New Gap Logo, and their old one

This is a departure from my usual WTF Wednesday segments. I normally comment on the bizarre mashup between pop culture, branding, design, consumerism, etc. where the confluence of factors is humourous or noteworthy. This time around, however, I’m simply shaking my head in disbelief. How can The Gap, a brand that is so well-respected, and so known for design savvy, change their logo to such a dud.

On design merits, I’m not a fan of the new logo. I don’t want to get into calling out the designers (and clients) who created this, but I have to say it simply, I don’t like it. Greater than my opinion, however, is the simply fact that Gap are tossing years of brand equity in abandoning their previous logo and familiar blue square.

The old logo was simple, recognisable, distinct. It used colour, shape, and letterforms together to create a lasting symbol in the mind of the consumer. It worked well in signage, in-store merchandising, hang tags, and clothing labels. Squares are convenient that way. This new one, with it’s free-form shape, makes all of the above more difficult. Objectively speaking, from a functional, brand-focused point of view, it’s just not as useful.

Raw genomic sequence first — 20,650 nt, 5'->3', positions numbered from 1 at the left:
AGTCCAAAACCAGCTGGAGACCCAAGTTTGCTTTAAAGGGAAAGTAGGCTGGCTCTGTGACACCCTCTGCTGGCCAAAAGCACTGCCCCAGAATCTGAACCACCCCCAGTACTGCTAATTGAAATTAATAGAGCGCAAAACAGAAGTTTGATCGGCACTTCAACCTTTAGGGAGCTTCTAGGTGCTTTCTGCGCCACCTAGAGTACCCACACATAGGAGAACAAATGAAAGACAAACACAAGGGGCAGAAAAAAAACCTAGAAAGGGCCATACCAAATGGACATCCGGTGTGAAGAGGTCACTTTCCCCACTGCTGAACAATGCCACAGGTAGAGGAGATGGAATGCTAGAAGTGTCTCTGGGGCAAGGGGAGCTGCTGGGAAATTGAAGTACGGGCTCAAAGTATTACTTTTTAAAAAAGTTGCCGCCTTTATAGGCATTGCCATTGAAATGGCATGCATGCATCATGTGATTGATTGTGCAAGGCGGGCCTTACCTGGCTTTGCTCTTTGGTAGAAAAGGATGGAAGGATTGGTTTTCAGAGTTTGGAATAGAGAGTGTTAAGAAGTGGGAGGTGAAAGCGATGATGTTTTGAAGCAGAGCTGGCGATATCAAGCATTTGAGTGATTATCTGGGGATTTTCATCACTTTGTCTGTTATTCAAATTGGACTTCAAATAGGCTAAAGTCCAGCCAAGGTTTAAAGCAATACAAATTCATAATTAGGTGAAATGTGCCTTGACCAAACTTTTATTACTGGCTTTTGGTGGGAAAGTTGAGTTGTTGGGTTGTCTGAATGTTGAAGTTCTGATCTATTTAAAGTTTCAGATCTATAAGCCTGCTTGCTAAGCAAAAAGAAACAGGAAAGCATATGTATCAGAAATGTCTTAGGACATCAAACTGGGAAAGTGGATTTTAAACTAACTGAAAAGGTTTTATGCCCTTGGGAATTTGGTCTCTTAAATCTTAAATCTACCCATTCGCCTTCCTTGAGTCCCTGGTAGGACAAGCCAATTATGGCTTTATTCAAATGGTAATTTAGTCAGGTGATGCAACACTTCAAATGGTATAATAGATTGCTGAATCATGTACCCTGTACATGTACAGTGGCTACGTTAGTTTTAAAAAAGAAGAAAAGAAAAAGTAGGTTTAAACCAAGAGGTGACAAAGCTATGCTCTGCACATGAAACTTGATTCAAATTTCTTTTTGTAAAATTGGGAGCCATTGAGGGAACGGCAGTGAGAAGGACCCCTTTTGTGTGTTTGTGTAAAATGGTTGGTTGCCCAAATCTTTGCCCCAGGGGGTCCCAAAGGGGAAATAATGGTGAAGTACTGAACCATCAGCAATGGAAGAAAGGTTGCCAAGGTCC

What some people think of it
what some people think of it

The design blogs are already a-buzz, even though, from what I can tell, this new logo is a mere 24 hours old. (I actually waited until this morning to post so it could be part of WTF Wednesday, even though I knew I’d be scouped by Armin at Brand New, who wakes up at 5 am to post new articles.) Mat Dolphin has featured a thoughtful write-up, in which he does a better job than me of not scorning the new logo, or its apparent designers, Laird+Partners, whose work for Gap over the years has been very sharp indeed.

… I’m sure Laird+Partners, the designers behind the re-brand, will have had a huge, complex brief and an extensive rationale behind why they went the route they did. I don’t know what the brief asked for and I don’t know their reasons for the final design. But I’m sure they’ve put in a great deal of research and thinking as to how this brand will develop long-term. They may have got it completely wrong and the whole thing might be a failure, but surely it’s too early to say?

From a typographic point of view, Helvetica is a divisive choice. Designers, at least, usually have strong opinions. Here, the question in my mind is not whether Helvetica should be used in the first place, but whether it can be used in an arena where so many competitors abound. The most visible of which is American Apparel, who have created a distinct brand in spite of a dull logo.

American Apparel logo

I will watch this story with great interest. Most importantly, I want to see if the consumers take — one way or the other. Will the new logo effect sales? Can any logo bring Gap back from the abyss of mainstream retail? Does anyone care?

via Down with Design »